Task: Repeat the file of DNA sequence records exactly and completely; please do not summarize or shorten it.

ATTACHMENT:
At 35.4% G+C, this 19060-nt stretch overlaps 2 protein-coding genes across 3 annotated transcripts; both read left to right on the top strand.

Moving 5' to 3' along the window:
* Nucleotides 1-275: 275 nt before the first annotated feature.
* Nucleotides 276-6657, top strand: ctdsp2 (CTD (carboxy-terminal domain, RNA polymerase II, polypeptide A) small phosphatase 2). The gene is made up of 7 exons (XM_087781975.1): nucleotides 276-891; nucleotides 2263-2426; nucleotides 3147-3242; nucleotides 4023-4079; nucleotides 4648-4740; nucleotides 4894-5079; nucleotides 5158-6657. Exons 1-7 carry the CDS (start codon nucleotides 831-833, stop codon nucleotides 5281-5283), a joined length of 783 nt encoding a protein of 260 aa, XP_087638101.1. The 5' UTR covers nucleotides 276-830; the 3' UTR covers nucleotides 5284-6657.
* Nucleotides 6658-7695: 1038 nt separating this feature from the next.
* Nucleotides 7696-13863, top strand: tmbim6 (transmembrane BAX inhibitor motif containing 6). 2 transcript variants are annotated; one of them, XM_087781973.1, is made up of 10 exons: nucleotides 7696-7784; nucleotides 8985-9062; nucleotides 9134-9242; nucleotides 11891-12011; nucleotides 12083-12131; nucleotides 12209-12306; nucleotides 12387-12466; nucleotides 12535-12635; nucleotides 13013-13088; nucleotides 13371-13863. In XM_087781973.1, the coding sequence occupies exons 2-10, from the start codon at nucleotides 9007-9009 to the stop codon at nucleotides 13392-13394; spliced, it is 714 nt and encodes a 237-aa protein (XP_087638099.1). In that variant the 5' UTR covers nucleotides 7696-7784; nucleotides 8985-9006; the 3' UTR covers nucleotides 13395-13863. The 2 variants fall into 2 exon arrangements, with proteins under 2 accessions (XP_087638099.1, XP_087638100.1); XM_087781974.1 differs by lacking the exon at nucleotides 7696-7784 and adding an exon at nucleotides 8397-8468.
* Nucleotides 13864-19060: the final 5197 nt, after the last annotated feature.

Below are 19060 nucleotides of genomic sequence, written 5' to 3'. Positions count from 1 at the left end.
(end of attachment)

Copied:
At 35.4% G+C, this 19060-nt stretch overlaps 2 protein-coding genes across 3 annotated transcripts; both read left to right on the top strand.

Moving 5' to 3' along the window:
* Nucleotides 1-275: 275 nt before the first annotated feature.
* Nucleotides 276-6657, top strand: ctdsp2 (CTD (carboxy-terminal domain, RNA polymerase II, polypeptide A) small phosphatase 2). The gene is made up of 7 exons (XM_087781975.1): nucleotides 276-891; nucleotides 2263-2426; nucleotides 3147-3242; nucleotides 4023-4079; nucleotides 4648-4740; nucleotides 4894-5079; nucleotides 5158-6657. Exons 1-7 carry the CDS (start codon nucleotides 831-833, stop codon nucleotides 5281-5283), a joined length of 783 nt encoding a protein of 260 aa, XP_087638101.1. The 5' UTR covers nucleotides 276-830; the 3' UTR covers nucleotides 5284-6657.
* Nucleotides 6658-7695: 1038 nt separating this feature from the next.
* Nucleotides 7696-13863, top strand: tmbim6 (transmembrane BAX inhibitor motif containing 6). 2 transcript variants are annotated; one of them, XM_087781973.1, is made up of 10 exons: nucleotides 7696-7784; nucleotides 8985-9062; nucleotides 9134-9242; nucleotides 11891-12011; nucleotides 12083-12131; nucleotides 12209-12306; nucleotides 12387-12466; nucleotides 12535-12635; nucleotides 13013-13088; nucleotides 13371-13863. In XM_087781973.1, the coding sequence occupies exons 2-10, from the start codon at nucleotides 9007-9009 to the stop codon at nucleotides 13392-13394; spliced, it is 714 nt and encodes a 237-aa protein (XP_087638099.1). In that variant the 5' UTR covers nucleotides 7696-7784; nucleotides 8985-9006; the 3' UTR covers nucleotides 13395-13863. The 2 variants fall into 2 exon arrangements, with proteins under 2 accessions (XP_087638099.1, XP_087638100.1); XM_087781974.1 differs by lacking the exon at nucleotides 7696-7784 and adding an exon at nucleotides 8397-8468.
* Nucleotides 13864-19060: the final 5197 nt, after the last annotated feature.

Below are 19060 nucleotides of genomic sequence, written 5' to 3'. Positions count from 1 at the left end.